Archive | February 23rd, 2016

Nazi forces demolish sole school in Bedouin community

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Nazi forces on Sunday demolished a Bedouin school for children in the Abu al-Nuwaar community near the town of al Eizariya in the occupied West Bank, a spokesperson for the Al-Jahalin Bedouin community said.

Atallah al-Jahalin told Ma’an that Nazi forces, accompanied by 30 vehicles and a delegation from Nazi Civil Administration, raided the area and destroyed the sole school in the community.

Residents said Nazi forces told them the school was demolished because concrete structures were forbidden in the area.

Nazi forces also reportedly seized the contents of the school.

Al-Jahalin added that Nazi forces briefly detained two youths who were protesting the demolition, both of whom were released after the demolition.

After the demolition, primary students held a “sit-in” where the school once stood while wearing their uniforms and holding school books in protest.

On Wednesday, the Coordinator for Humanitarian and UN Development Activities for the occupied Palestinian territory Robert Piper said the number of Palestinians displaced in 2016 is already equivalent to over half of the total number displaced in all of 2015.

Piper called on Nazi regime to immediately halt all demolitions in the occupied West Bank, which he said were in violation of international law.

“Most of the demolitions in the West Bank take place on the spurious legal grounds that Palestinians do not possess building permits,” Piper said.

“But, in Area C, official Israeli figures indicate only 1.5 percent of Palestinian permit applications are approved in any case. So what legal options are left for a law-abiding Palestinian?”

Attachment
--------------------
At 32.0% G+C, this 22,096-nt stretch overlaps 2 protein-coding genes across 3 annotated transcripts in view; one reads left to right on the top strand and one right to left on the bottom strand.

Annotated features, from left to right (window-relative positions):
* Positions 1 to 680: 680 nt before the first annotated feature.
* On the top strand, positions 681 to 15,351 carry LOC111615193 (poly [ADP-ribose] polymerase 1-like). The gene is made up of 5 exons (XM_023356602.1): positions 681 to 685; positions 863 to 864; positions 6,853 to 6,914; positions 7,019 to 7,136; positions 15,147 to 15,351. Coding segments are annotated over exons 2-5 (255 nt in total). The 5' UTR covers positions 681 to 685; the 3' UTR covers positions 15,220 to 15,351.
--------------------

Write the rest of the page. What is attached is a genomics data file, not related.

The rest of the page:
The UN documented 283 homes and other structures destroyed, dismantled, or confiscated between Jan. 1 and Feb. 15.

The measures displaced 404 Palestinians, including 219 children. Another 1,150 Palestinians were also affected after losing structures related to their source of income, according to the UN.

The destruction was focused in 41 locations, many in Palestinian Bedouin or herder communities in Area C, the over 60 percent of the West Bank under full Israeli military control.

Piper highlighted previous statements by UN Secretary-General Ban Ki-Moon that Israeli zoning and planning policies are “restrictive and highly discriminatory.”

“International law is clear — Palestinians in the West Bank have the right to adequate housing and the right to receive humanitarian assistance,” said Piper.

“As the occupying power, Israel is obliged to respect these rights,” the UN official said.

Repeated calls by international bodies for Nazi regime to cease the displacement of Palestinians living in the occupied Palestinian territory have done little in the past to stop ongoing demolitions or settlement expansion onto Palestinian land.

The EU earlier this week condemned Nazi policy regarding demolition and settlement expansion that the body said made the possibility for an independent Palestinian state impossible.

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Flatten Beirut: Racist Nazi US professor’s advice for I$raHell

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A George Washington University professor has overtly suggested that Israel should “flatten Beirut” — Lebanon’s capital with around 1 million people — in order to allegedly destroy the missiles of Lebanon-based resistance group Hezbollah.